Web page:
More than a million Americans filed for unemployment benefits last week, signaling that pandemic-induced layoffs remain highly elevated even with the US economy reopening.
US weekly jobless claims totaled 1.43 million in the week that ended Saturday, the Labor Department said Thursday. That was slightly more than the consensus economist estimate of 1.35 million, according to Bloomberg data.
In just a few months, the roughly 49 million unemployment claims filed during the coronavirus pandemic have far surpassed the roughly 37 million during the 18-month Great Recession. Even though weekly claims have consistently declined for 13 weeks in a row, they are still more than double the 665,000 filed during the Great Recession’s worst week.
Continuing claims, which represent the aggregate total of people receiving unemployment benefits, came in at 19.3 million for the week that ended June 20, roughly in line with a revised number from the prior period.
The weekly jobless numbers come as other data show early signs of a US economic recovery. Pending home sales surged a record 44% in May, US consumer confidence jumped the most since 2011 as states reopen, and a gauge of manufacturing rose the most since 1980.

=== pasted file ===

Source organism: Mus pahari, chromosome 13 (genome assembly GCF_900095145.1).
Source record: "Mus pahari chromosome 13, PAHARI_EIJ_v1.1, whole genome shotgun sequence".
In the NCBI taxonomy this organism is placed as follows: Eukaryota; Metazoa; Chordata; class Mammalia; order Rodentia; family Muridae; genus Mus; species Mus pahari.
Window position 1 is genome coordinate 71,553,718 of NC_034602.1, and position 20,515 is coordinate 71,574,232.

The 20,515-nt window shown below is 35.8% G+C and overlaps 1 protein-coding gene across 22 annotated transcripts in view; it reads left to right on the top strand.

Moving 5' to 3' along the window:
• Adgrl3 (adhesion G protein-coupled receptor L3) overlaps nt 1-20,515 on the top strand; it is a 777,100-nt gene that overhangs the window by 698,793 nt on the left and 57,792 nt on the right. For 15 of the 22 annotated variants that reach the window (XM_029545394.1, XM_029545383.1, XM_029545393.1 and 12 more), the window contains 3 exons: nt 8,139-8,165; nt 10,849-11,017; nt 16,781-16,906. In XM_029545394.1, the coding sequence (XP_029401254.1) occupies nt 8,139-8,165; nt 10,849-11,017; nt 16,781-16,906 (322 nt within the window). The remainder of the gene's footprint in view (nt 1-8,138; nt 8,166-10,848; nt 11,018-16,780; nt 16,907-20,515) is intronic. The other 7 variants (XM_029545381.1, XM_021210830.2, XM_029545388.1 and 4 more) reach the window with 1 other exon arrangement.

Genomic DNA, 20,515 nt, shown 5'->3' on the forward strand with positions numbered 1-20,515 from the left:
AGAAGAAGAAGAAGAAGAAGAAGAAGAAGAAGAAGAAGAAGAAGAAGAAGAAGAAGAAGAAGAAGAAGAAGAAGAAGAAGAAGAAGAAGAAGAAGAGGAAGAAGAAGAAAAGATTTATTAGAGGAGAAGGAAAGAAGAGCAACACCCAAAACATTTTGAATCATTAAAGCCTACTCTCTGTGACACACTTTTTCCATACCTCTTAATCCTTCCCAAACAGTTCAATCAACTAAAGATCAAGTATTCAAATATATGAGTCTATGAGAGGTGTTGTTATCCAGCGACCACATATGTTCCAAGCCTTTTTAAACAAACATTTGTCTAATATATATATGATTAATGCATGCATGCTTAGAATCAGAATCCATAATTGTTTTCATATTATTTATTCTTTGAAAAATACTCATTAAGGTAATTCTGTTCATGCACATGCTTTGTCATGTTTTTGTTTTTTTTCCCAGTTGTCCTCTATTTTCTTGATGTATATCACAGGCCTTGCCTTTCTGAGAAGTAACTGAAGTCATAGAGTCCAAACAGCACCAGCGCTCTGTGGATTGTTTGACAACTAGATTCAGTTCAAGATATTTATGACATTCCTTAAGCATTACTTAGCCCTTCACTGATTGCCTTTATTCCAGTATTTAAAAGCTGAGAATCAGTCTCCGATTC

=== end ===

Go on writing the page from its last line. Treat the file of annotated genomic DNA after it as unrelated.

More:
Still, other data disappointed — weekly mortgage applications declined, and ADP’s June employment report showed fewer jobs were added in the month than economists expected. And, stubbornly high weekly unemployment claims remain a worrying sign that the labor market might not rebound as quickly as hoped.
Elevated weekly claims show that “there’s a long tail to this phenomenon,” Seth Carpenter, chief US economist at UBS, told Business Insider. Even though the US is adding jobs, there are still a lot of people getting laid off, he said.
Going forward, unemployment claims could be impacted by surging coronavirus cases that have threatened or set back reopening efforts in some states. California and Arizona on Wednesday saw record COVID-19 cases, and as many as 14 states across the country have either paused or rolled back reopening plans to deal with new outbreaks.